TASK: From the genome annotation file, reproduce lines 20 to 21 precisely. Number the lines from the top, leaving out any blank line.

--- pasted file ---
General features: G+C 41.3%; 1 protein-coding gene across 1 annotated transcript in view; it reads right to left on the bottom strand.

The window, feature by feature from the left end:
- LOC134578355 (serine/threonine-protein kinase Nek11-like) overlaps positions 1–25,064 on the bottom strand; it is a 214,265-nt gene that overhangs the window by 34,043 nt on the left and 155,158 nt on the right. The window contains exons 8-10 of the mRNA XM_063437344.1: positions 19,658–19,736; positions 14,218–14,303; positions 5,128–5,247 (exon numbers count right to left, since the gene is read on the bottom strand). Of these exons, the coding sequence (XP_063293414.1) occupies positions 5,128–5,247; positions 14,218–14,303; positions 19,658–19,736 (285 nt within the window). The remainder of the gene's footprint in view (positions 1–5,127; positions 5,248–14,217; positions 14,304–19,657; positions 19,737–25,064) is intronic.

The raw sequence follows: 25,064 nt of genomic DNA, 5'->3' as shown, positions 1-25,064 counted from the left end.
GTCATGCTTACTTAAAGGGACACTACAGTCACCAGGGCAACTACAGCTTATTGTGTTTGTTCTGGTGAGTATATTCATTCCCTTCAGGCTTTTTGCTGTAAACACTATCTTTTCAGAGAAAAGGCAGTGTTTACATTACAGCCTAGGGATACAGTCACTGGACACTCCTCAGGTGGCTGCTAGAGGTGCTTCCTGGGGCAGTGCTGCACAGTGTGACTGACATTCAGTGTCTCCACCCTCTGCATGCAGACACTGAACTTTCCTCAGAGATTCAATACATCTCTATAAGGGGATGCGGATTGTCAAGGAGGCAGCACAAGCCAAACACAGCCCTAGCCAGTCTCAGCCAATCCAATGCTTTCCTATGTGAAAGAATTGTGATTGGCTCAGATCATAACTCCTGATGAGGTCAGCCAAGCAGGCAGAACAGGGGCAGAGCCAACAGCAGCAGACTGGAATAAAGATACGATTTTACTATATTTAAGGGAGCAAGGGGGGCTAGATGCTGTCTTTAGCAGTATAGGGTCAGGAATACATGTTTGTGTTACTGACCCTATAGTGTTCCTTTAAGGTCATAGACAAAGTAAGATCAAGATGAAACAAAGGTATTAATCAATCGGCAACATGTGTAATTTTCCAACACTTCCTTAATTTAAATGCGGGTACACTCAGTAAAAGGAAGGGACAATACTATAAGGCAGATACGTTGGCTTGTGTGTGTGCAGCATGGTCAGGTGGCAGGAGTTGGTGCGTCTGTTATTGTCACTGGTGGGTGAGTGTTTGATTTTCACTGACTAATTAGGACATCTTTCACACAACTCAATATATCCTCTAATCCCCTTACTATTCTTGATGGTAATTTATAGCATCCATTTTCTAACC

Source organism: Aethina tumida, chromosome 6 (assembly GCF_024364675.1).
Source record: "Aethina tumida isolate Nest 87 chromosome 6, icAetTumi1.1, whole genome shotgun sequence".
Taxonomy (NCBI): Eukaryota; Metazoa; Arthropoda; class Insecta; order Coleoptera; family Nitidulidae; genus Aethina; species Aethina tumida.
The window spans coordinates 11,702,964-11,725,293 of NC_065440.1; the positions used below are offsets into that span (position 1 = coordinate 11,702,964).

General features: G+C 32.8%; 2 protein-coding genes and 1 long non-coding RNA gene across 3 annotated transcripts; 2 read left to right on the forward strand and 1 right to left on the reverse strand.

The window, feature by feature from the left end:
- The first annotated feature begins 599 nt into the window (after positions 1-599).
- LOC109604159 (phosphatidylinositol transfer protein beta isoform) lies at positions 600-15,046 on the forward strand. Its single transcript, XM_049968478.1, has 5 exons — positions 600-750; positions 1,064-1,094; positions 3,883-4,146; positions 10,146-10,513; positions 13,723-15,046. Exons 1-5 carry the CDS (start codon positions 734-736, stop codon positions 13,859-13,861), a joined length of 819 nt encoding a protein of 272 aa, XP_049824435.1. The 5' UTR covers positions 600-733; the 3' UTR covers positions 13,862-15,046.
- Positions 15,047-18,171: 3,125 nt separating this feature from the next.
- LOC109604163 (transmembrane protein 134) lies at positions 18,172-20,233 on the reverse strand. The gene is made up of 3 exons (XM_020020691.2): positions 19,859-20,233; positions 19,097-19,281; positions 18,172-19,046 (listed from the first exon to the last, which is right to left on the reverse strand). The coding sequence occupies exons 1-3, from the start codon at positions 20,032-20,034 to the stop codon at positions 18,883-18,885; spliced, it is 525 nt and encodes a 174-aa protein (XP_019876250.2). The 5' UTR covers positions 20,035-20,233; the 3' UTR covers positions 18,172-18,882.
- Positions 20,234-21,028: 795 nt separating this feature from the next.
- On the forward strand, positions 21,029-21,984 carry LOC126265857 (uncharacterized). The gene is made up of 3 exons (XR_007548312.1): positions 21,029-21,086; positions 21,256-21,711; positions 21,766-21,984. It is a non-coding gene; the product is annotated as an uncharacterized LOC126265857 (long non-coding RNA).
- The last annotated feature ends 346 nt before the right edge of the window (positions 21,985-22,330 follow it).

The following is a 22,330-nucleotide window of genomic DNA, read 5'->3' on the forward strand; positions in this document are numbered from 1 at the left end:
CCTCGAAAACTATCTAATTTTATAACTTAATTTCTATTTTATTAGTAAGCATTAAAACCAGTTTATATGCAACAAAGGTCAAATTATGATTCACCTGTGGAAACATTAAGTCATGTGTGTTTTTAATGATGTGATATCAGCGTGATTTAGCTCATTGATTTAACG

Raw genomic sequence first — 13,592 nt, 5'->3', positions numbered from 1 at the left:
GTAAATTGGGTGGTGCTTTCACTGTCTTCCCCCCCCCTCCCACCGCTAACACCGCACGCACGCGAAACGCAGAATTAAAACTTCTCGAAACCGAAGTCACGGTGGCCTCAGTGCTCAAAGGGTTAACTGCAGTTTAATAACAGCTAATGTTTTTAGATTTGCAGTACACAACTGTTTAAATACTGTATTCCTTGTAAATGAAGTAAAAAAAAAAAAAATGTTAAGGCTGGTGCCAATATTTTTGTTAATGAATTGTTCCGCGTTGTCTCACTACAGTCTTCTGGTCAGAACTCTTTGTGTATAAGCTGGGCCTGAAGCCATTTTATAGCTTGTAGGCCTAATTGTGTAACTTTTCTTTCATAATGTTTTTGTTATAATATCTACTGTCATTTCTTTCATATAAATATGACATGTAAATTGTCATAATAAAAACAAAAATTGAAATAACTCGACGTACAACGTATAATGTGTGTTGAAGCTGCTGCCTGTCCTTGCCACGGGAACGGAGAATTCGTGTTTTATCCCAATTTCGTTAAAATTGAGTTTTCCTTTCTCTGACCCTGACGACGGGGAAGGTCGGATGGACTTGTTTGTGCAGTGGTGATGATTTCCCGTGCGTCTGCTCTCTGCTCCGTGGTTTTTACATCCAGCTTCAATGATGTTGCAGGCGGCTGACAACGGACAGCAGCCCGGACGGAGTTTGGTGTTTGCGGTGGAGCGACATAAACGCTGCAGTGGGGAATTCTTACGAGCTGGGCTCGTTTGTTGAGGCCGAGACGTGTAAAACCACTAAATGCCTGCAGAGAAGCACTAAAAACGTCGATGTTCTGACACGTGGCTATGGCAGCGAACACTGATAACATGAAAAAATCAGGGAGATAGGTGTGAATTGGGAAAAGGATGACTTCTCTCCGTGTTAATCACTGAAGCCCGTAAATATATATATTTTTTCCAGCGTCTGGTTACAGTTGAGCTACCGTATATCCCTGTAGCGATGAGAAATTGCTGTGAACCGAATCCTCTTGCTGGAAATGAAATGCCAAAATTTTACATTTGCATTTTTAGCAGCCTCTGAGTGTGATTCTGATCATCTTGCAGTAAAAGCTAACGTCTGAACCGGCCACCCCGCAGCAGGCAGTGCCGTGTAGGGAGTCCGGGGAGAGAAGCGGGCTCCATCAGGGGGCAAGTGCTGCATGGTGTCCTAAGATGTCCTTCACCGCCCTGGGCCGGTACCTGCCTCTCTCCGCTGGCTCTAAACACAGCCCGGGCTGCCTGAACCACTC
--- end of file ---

CCTCGAAAACTATCTAATTTTATAACTTAATTTCTATTTTATTAGTAAGCATTAAAACCAGTTTATATGCAACAAAGGTCAAATTATGATTCACCTGTGGAAACATTAAGTCATGTGTGTTTTTAATGATGTGATATCAGCGTGATTTAGCTCATTGATTTAACG

Raw genomic sequence first — 13,592 nt, 5'->3', positions numbered from 1 at the left: